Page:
1 February 2017

Iranian general acknowledges missile test

Iran's defense minister said Wednesday that his country recently carried out a missile test, days after the White House said it was looking into reports of an Iranian ballistic missile launch that may have contravened a U.N. resolution.
Gen. Hossein Dehghan was quoted by the semi-official Tasnim news agency as saying "the recent missile test is in line with our plans and we will not let any foreigner meddle with our defense issues." He did not say when the test was carried out or specify the type of missile, but said the test was not in violation of U.N. resolutions or the 2015 nuclear accord.

Indian government cuts taxes, pledges to boost rural economy

Indian laborers work at a flyover construction site in Jammu, India, Wednesday, Feb.1, 2017. India's finance minister Wednesday pledged relief for middle class taxpayers and small and medium-sized companies while planning billions of dollars in spending to double farmers' incomes over the next five years and improve the country's ramshackle infrastructure and provide cheap homes to people.
India's finance minister pledged relief for middle class taxpayers and small and medium-sized companies on Wednesday, saying the government would spend billions of dollars to double farmers' incomes, upgrade ramshackle infrastructure and provide cheap housing.
In presenting to Parliament the budget for fiscal year that starts April 1, Finance Minister Arun Jaitley said the economy was doing well despite slowing growth in other emerging economies and a massive demonetization order late last year that affected the country's mostly cash-based business activities.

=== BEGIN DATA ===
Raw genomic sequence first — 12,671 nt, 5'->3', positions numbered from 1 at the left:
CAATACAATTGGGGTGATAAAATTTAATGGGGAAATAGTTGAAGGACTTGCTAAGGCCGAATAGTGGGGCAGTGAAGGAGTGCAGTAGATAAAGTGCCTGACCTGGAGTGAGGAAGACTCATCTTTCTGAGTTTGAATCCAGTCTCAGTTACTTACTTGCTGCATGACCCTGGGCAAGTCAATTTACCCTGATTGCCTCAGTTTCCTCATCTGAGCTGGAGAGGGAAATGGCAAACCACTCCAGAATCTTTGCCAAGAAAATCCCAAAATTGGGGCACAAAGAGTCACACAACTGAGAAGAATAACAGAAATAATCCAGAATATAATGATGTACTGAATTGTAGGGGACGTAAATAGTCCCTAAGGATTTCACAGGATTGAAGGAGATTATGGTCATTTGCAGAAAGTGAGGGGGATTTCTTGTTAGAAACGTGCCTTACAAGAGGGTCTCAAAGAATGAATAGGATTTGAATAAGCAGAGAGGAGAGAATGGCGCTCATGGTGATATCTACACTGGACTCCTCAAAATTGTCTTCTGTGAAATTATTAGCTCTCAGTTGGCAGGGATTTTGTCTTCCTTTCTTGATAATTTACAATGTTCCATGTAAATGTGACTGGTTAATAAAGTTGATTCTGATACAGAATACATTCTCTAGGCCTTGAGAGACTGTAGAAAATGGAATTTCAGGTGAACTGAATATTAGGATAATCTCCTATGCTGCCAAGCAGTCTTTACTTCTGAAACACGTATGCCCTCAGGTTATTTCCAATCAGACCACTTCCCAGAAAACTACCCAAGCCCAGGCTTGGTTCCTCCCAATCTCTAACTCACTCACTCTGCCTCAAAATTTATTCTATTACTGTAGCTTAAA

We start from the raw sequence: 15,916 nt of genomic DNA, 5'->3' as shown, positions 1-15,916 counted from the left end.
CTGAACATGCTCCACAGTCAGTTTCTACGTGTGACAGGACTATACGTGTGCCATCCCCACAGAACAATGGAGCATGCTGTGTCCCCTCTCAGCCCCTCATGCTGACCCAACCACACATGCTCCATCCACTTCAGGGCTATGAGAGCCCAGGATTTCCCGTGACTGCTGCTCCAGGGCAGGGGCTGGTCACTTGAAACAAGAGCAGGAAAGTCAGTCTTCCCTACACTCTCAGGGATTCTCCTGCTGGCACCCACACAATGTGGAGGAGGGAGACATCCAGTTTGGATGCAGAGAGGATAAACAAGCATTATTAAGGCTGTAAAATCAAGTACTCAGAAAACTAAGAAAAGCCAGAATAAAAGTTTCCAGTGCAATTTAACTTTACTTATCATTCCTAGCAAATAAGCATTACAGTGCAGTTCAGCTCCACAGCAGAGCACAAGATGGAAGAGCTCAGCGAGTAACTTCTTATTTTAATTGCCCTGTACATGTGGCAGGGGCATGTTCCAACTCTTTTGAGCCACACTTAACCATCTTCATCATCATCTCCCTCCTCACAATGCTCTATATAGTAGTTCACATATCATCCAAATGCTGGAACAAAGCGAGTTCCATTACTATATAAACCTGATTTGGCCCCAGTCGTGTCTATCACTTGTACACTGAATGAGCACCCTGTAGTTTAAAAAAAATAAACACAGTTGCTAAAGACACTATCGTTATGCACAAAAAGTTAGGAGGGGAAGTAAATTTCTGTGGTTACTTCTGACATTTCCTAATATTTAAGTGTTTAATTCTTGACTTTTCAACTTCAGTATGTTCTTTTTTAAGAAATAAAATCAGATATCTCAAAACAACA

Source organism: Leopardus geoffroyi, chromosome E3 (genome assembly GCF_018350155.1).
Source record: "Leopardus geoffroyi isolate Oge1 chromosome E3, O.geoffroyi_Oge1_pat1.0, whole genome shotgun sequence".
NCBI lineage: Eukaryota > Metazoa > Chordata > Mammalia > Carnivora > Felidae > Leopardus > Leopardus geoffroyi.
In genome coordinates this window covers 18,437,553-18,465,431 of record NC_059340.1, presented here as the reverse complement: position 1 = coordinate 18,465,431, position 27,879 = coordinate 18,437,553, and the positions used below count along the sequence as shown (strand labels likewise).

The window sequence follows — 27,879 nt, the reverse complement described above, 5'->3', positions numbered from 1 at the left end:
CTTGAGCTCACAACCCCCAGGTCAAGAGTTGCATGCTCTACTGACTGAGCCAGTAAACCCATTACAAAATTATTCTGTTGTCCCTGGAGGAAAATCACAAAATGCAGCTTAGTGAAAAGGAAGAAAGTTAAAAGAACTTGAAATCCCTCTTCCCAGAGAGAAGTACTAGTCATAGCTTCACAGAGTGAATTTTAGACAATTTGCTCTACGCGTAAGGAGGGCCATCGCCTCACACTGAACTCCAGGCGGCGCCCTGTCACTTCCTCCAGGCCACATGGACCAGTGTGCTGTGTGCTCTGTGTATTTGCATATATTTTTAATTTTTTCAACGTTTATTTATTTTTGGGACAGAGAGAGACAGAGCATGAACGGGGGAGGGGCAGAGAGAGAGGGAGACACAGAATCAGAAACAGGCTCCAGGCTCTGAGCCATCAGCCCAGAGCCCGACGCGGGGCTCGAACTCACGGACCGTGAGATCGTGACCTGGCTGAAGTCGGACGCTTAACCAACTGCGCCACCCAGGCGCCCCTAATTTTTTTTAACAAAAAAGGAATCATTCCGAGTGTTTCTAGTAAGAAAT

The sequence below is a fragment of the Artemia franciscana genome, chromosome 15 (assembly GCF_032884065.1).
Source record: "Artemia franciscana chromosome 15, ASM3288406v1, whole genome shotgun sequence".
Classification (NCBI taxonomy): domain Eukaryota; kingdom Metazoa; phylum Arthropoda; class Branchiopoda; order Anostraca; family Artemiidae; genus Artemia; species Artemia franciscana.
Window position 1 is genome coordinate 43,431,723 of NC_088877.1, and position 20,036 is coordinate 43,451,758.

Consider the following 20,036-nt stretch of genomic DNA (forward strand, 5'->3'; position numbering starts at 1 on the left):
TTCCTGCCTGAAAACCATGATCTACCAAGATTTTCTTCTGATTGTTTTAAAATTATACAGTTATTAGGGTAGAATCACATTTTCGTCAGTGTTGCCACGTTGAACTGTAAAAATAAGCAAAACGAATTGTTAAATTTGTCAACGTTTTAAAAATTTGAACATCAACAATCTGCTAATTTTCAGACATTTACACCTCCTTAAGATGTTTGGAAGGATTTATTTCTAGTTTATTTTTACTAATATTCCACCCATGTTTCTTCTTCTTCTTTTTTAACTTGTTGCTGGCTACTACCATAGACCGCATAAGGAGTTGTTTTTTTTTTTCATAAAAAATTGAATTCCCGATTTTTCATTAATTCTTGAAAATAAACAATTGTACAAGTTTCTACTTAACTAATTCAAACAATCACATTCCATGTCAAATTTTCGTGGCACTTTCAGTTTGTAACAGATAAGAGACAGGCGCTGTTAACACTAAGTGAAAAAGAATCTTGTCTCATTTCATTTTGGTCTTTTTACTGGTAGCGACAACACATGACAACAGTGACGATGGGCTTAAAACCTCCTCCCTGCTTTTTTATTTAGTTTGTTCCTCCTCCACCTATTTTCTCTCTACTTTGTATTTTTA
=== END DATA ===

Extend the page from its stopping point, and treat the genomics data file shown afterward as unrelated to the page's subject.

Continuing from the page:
Reported treason arrests fuel Russian hacking intrigue

In this Friday, Dec. 30, 2016 file photo FSB headquarters, grey building at center, in downtown Moscow, Russia. Moscow has been awash with rumours of a hacking-linked espionage plot at the highest level since cyber-security firm Kaspersky said one of its executives with ties to the Russian intelligence services had been arrested on treason charges.
In the days since it emerged that four men had been arrested on treason charges linked to cyber intelligence and Russia's domestic security agency, conspiracy theories and speculation about the case have swept through Moscow.
Was it some fallout from the alleged Russian hacking of the U.S. presidential election? Were they part of a hunt for a possible mole who tipped off American intelligence agencies? Was it a power struggle within Russia's security services?